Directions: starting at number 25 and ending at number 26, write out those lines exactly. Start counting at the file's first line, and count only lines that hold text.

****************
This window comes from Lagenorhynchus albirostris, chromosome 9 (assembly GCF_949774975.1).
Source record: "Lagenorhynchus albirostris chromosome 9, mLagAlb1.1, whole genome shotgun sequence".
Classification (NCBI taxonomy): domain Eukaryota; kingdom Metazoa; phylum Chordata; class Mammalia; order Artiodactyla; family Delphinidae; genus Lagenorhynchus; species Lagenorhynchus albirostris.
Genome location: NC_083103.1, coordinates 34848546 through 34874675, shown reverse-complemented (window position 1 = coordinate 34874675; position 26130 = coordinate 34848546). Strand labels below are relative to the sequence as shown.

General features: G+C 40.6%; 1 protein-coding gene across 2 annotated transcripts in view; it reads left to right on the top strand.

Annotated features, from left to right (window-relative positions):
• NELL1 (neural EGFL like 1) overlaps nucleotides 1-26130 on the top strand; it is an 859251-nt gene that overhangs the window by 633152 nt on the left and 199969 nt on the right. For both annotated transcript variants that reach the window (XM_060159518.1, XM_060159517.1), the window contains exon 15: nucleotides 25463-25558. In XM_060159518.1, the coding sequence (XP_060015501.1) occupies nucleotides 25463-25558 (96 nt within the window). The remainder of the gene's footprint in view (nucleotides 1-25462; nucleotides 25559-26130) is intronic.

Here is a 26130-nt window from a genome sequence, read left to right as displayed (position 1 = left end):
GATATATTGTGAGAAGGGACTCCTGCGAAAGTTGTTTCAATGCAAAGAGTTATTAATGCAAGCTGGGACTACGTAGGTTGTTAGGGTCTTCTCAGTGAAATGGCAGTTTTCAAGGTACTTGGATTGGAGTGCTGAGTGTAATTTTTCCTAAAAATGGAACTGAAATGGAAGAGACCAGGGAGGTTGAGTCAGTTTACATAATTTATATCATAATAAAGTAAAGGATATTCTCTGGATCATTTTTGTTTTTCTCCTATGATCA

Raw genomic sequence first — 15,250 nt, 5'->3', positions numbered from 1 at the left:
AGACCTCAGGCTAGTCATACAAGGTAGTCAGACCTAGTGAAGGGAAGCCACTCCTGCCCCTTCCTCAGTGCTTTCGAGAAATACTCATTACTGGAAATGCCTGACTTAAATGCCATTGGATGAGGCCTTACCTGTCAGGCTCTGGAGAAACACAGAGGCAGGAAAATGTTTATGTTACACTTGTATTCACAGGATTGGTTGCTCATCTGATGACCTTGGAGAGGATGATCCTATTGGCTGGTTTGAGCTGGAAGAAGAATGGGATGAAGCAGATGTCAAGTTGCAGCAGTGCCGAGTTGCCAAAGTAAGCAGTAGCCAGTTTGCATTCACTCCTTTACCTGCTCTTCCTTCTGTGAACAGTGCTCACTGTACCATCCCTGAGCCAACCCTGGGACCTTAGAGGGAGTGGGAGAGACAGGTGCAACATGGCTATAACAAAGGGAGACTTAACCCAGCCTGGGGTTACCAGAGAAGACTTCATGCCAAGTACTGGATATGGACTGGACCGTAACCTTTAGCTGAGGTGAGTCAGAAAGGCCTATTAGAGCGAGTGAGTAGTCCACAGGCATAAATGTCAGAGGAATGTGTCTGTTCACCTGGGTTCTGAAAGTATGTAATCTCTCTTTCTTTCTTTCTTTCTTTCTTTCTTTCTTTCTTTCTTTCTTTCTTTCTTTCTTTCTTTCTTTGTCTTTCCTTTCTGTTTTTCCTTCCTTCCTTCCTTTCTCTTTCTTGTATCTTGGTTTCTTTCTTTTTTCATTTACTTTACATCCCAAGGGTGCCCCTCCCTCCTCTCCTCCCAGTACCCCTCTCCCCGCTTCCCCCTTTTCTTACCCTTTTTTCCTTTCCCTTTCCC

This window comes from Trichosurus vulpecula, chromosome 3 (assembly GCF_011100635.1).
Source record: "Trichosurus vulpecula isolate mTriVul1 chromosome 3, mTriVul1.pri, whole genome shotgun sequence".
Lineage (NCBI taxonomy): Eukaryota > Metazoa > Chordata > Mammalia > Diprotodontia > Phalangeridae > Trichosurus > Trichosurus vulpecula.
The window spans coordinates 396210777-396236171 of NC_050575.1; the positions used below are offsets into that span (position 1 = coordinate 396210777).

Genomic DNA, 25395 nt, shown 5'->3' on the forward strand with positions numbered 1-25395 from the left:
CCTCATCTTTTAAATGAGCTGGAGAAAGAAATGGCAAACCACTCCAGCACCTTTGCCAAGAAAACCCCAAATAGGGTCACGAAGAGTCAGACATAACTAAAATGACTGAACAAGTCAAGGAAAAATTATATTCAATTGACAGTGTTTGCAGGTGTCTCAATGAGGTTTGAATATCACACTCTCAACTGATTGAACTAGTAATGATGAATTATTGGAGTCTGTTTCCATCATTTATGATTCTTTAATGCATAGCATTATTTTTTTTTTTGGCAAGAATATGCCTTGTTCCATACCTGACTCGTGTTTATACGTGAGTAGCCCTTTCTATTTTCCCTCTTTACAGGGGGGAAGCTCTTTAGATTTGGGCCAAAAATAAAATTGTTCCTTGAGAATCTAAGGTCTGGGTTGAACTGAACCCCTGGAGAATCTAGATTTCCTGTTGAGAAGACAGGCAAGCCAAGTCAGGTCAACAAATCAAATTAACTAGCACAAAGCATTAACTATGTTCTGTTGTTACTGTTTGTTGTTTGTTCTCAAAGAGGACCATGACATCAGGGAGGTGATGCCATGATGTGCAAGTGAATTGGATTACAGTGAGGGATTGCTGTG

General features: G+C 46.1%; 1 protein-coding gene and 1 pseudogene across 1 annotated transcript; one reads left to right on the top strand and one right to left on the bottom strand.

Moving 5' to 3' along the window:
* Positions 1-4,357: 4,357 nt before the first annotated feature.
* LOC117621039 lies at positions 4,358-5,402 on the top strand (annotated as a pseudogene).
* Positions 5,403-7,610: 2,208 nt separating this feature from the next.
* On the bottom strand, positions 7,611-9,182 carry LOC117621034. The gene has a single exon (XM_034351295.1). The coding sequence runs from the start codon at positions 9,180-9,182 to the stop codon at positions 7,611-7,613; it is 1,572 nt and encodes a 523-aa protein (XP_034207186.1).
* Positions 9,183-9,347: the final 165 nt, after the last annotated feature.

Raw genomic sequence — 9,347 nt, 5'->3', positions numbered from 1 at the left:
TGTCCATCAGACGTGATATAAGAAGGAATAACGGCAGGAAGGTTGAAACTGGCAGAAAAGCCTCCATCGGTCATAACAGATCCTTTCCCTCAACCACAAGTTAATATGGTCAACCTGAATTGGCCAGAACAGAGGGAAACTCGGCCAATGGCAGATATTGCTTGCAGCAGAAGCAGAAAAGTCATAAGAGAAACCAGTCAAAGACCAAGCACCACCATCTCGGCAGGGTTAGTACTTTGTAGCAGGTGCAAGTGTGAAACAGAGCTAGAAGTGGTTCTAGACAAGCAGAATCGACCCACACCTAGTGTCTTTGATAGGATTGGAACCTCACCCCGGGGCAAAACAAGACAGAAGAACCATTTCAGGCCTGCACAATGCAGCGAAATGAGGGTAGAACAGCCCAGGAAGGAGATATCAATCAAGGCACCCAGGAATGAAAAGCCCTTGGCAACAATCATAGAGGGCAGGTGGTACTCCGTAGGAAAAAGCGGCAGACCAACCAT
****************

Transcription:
Raw genomic sequence — 9,347 nt, 5'->3', positions numbered from 1 at the left:
TGTCCATCAGACGTGATATAAGAAGGAATAACGGCAGGAAGGTTGAAACTGGCAGAAAAGCCTCCATCGGTCATAACAGATCCTTTCCCTCAACCACAAGTTAATATGGTCAACCTGAATTGGCCAGAACAGAGGGAAACTCGGCCAATGGCAGATATTGCTTGCAGCAGAAGCAGAAAAGTCATAAGAGAAACCAGTCAAAGACCAAGCACCACCATCTCGGCAGGGTTAGTACTTTGTAGCAGGTGCAAGTGTGAAACAGAGCTAGAAGTGGTTCTAGACAAGCAGAATCGACCCACACCTAGTGTCTTTGATAGGATTGGAACCTCACCCCGGGGCAAAACAAGACAGAAGAACCATTTCAGGCCTGCACAATGCAGCGAAATGAGGGTAGAACAGCCCAGGAAGGAGATATCAATCAAGGCACCCAGGAATGAAAAGCCCTTGGCAACAATCATAGAGGGCAGGTGGTACTCCGTAGGAAAAAGCGGCAGACCAACCAT